Unfortunately, when the team to play Bangladesh at Lord's was announced he was somewhat overshadowed by the omission of Kevin Pietersen, the one-day wonder from South Africa who has been kept waiting to claim a Test place. In fact, Bell replaced Robert Key.

"We were playing on some good pitches at Edgbaston and I knew I needed some early runs," he said. "I put myself in a good position with the amount of runs. I sort of handed it over to them by saying, 'Look, I can't do any more, there you are' but I also recognised there was a lot of competition for places, which is obviously good for the team. It was out of my control, but now I've been given the first chance that everybody was desperate for, it's in my hands. I won't be treating Bangladesh lightly in any sense. I will play them as if it was Australia."

Bell is an affable, eager-to-please, earnest young man, earnest about his game, earnest about life. He pays keen, sincere respect to those who have helped him. When he spoke of Inverarity's singular influence he also made mention of Bob Woolmer, his former coach at Warwickshire. Woolmer went to see him at Hove the other week en route to the West Indies with Pakistan. Nor is Neil Abberley, who has watched him all his batting life at Warwickshire, ever far from getting mentioned.

Bell has a natural talent for hitting a ball but he is aware of how much that has been nurtured. He has never been loath to work on his game and, as he observed, it is just possible that he became too obsessed with it. "I've worked on a few areas in the last two years and gradually and slowly I'm getting the faults out," he said. "They are slight things which give bowlers areas to bowl at.

"Just outside off stump I can get a bit squared up, and the important thing is to make sure they don't creep back into your game when you're under pressure. I look remarkably different as a batsman from a year ago in terms of my shapes."

Remarkably different too as a chap. Bell was round-faced, puppy-fatted and spotty when he was first being interviewed (six years ago, when he was part of the first National Academy intake). Now his features are almost sculpted and he is fashionably unshaven, though the eyes still look to be full of innocence.

Technically, then, he is unquestionably ready. The selectors have taken a punt on his being prepared to cope with the extreme mental demands of Test cricket, those imposed by Australia rather than Bangladesh. His county captain, Nick Knight, has mused on the topic before, discussing the importance of coping as a cricketer off the field, in a way of dealing with inevitable failure. Knight, who knows Bell as well anybody, might have kept him waiting another year. Bell said: "I completely understand what Nick's saying. It's not just your batting, it's your maturity in everything you go about. From a year ago, I'm a different person. That winter in Australia made me a different person in a way but I can see Nick's point of view. You want to start your Test career when you're ready and you don't want to go back to county cricket. I want a Test career."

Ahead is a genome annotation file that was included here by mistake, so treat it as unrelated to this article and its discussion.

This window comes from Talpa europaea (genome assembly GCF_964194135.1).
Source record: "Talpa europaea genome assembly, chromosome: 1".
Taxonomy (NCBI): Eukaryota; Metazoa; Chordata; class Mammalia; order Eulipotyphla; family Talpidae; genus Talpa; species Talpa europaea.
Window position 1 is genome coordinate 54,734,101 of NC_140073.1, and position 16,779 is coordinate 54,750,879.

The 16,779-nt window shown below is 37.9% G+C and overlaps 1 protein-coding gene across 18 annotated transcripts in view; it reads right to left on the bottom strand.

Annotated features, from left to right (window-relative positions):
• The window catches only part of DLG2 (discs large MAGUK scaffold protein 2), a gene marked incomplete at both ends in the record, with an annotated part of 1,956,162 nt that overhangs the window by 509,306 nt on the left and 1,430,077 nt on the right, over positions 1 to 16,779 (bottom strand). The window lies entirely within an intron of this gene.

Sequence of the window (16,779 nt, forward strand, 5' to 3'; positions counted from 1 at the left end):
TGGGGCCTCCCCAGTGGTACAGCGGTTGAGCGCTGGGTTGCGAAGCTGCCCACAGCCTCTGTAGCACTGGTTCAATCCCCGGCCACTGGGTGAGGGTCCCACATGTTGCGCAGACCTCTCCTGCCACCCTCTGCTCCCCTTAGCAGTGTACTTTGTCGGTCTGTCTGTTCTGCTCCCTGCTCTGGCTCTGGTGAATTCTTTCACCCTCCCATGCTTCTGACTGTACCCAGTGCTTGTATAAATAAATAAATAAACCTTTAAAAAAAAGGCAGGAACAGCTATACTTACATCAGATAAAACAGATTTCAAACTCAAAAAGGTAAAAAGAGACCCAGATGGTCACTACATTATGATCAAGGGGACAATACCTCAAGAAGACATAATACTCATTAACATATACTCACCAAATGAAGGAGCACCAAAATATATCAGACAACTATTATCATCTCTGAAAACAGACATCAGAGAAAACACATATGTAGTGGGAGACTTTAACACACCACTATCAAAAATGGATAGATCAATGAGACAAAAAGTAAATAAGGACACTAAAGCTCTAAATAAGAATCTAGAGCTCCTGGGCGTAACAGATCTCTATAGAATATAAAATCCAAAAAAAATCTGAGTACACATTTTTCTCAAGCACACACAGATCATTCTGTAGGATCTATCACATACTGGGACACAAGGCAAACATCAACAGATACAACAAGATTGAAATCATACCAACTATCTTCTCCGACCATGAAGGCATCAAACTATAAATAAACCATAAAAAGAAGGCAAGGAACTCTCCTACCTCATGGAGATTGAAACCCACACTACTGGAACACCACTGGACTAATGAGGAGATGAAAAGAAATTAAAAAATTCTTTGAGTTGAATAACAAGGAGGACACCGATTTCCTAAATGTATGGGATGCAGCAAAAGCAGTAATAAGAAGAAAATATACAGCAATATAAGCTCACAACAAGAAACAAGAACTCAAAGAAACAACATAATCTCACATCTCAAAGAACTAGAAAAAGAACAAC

Unless England fiddle with their order again, Bell seems likely to bat at three, the heir to players such as Wally Hammond, Ken Barrington, Ted Dexter, David Gower and the man who has batted there more often than anybody for England, Mark Butcher. Indeed, Butcher, with 45 trustworthy Tests as first wicket down, may yet have something to say about Bell's occupation of his position if his wrist injury ever deigns to speed its recovery.

Bell was astute enough to point out that while he has been picked before several other good players, he was still, after a fashion, filling the place of an injured man. But it is up to him. Runs against Bangladesh and he stays to play Australia. Then it becomes slightly more complicated. Succeed and he has a job for life, fail and he merely follows so many of recent vintage.

But the selectors think they have spotted something. If it works, they had better drop a thank you note to Inverarity.

"He's been a mentor, not just with batting," said Bell. "Especially when things haven't gone well, he's reminded me that there is a lot more to life than cricket." And if Bell truly believes that, it might just be the signal that he is indeed ready.

Biography: Ian Ronald Bell

Born: 11 April 1982, Walsgrave, Coventry.

Plays for: Warwickshire, England.

England career: Tests (one match, v West Indies, The Oval 2004; scored 70 off 130 balls, took two catches).

One-Day Internationals: eight matches. Debut v Zimbabwe, Harare 2004. Total of 189 runs (highest score 75) at average of 31.50. Has also taken two catches.

Awards: NBC Denis Compton award 1999, 2000, 2001; PCA Cricketer of the Year 2004.

Also: once described by Dale Hadlee (brother of Sir Richard) as "the best 16-year-old I have ever seen".